End of year award ceremonies are great. After all, it’s natural to look back at the gaming year and reminisce over our favorite moments of virtual escapism. However, why limit ourselves to just the great games of the year? There’s plenty of fun to be had remembering gaming’s weird, ill-informed and downright awful moments too. Enter the 2019 Bad Gaming Awards, where we highlight everything from laughable launches to sinister subscription services. Nostalgia? More like Not-stalgia.
The 2019 Bad Gaming Awards
Most Confusing Release Date Award
When does a game really come out? No, it’s not a point of philosophical debate, it’s the question EA forced us and hundreds of others to ask as they butchered the launch of misguided sci-fi shooter Anthem. Not content to simply, you know, pick a date and release their game, EA decided to stick an already suffering game on the torture rack, cranking the handle to stretch the launch of Anthem over several confusing weeks. Depending on whether you picked up a pre-order, Origin Access or Premier version, you’d gain access to demos, trials and the full game at different dates. The whole thing proved so confusing that EA released a now-infamous “Ways to play Anthem” chart to clear things up. It didn’t succeed, and neither did Anthem.
Unreasonably Long Loading Screens Award
Winner: Star Wars Jedi: Fallen Order
Respawn’s Fallen Order wasn’t quite Star Wars Prepare to Die Edition, but on the harder difficulty settings the Purge Troopers, boss battles and Dathomir delves proved more than capable of turning us into Jedi soup several times over. Deaths in a tough game are to be expected, but what we weren’t so keen on were the lengthy loading screens that came after.
In any other game these loading screens might not have seemed so severe, but when you’re butting your head against a tough fight over and over, each two minute long wait is an easy way to lose focus and grow frustrated. To make matter worse, you also had to hit X to “RESPAWN” every time you fell in a fight. We get it, it’s the name of studio, but please just get us back in the action. And don’t think we didn’t notice the sheer number of conveniently thin passageways and ship-based loading screens either you sneaky devs!
Most Unaffordable VR Headset Award
Winner: Valve Index
VR! Amazing, immersive, expensive. Watching gaming’s latest new tech craze evolve has been a wonderful experience over the last decade. A wonderful experience that we’ve watched from afar, like a lost child staring in through the windows of a wealthy home at winter and pretending they’re part of the family. The Index is the ultimate distillation of VR envy with its touch-sensitive controllers and high resolution. Sure, we’d love to enjoy Half-Life Alyx when it releases, but do we have over $1000 to drop on a VR setup? No. Experience locations like Tokyo’s VR theme parks have given us the chance to see what high-end VR has to offer, but we can’t see us sticking an Index in our home any time soon.
Groundhog Day Naming Award
Winner: Call of Duty: Modern Warfare
Alternatively titled the “We Called It The Same Thing Again Award”, this one goes out to all those gaming execs who keep deciding that no, they don’t need to bother coming up with a new name for the latest in their long-running series. This year’s example is Call of Duty: Modern Warfare, a visually realistic shooter about Captain Price and tensions between the US and Russia. Not to be confused of course with Call of Duty 4: Modern Warfare, an — at the time — visually realistic shooter about Captain Price and tensions between the US and Russia. Excellent work as always, chaps.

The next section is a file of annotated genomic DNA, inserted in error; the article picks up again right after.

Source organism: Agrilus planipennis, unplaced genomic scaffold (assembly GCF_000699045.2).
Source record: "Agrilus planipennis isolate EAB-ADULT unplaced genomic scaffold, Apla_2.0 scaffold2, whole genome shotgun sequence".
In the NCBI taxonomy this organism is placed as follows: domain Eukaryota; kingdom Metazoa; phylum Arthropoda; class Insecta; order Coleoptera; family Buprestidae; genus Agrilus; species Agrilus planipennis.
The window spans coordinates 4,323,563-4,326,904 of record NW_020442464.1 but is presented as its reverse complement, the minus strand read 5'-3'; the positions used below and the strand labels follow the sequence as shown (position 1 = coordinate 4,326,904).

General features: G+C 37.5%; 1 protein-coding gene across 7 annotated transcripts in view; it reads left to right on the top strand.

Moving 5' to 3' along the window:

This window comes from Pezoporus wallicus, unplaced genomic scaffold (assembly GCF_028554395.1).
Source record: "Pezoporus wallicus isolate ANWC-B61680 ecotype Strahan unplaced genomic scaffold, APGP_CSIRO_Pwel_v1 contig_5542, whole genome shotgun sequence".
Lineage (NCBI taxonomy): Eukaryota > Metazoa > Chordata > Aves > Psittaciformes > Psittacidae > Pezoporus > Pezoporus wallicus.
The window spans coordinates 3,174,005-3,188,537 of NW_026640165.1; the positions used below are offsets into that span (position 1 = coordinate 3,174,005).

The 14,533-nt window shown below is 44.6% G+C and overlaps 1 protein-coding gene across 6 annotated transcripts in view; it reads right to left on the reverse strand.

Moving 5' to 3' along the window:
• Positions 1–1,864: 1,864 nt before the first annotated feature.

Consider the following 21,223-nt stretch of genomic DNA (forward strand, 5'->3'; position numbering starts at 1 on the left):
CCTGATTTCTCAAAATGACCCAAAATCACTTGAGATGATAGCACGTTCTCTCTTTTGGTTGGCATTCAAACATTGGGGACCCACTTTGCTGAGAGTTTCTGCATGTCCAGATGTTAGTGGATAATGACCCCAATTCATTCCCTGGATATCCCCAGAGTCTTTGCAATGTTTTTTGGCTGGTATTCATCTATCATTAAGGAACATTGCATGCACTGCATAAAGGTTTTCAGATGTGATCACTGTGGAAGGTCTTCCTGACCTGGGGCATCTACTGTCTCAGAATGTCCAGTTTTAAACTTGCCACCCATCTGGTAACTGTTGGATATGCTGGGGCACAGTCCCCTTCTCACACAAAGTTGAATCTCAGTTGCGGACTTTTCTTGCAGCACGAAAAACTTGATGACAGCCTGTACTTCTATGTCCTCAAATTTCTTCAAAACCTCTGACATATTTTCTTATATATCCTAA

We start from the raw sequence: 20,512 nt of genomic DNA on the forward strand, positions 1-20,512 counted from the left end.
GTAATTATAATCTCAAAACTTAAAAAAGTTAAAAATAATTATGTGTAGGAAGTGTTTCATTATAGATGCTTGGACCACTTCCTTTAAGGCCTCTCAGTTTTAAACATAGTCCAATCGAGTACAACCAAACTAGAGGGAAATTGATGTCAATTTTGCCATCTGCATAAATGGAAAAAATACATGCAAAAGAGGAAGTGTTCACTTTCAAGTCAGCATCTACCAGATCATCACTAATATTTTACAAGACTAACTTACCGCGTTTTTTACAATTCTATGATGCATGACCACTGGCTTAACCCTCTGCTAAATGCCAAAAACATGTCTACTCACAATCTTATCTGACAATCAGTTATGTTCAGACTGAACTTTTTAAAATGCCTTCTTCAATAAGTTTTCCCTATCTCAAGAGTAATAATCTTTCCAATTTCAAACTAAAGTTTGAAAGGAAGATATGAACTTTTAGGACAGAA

Continuously Evolving Train Wreck Award
Winner: Fallout 76
Fallout 76 had a rough start. People have long been clamoring for a multiplayer entry to the series, but after a dramatic E3 reveal Fallout 76 was soon revealed to be a rather poisoned apple. There would be no human NPCs in the world. There were no dedicated servers to play with just your friends. There wasn’t even a proper storyline. Things were sounding grim, and they only got worse from there.
When Fallout 76 released, the internet was flooded with footage, gifs and memes of the broken buggy mess. Inanimate enemies, horrendous textures, falling through floor; name a problem and Fallout 76 probably had it. But Bethesda wasn’t done. Next came the bag furore as special edition owners found they’d received cheap knock-offs of the items. The situation drew so much criticism that Bethesda had to set up a replacement service for disgruntled buyers. Surely this couldn’t get any worse?
Wrong. After releasing an unfinished, unsatisfactory title, which already contained expensive microtransactions, the studio then had the gall to announce a subscription service for the game, charging $12.99 a month or $99 a year for the pleasure of playing on a private server. At this point we’re just waiting for the news that all future Fallout games will release as 76 expansions.
Misjudged Subscription Service Award
Winner: Mario Kart Tour
Many mobile games are rife with dodgy payment systems, and Nintendo’s releases are no exception. As the popular racer’s debut release on mobiles, Mario Kart Tour should have been an exciting prospect. Unfortunately its amusing racing came mired in a thick bog of microtransactions, requiring you to buy rubies and roll the gatcha machine in the hopes of unlocking a high-quality version of the character you like.
The really galling part, however, came in the form of a $4.99 monthly subscription service asking you to cough up for a few special items, badges and access to the 200cc mode. Yep, that’s the exact same price as getting access to every single game in Apple Arcade, and it doesn’t even unlock any characters for you. We’ll stick to Mario Kart 8 Deluxe, thanks.
Think you've found another title worthy of a Bad Gaming Award this year? Let us know down in the comments!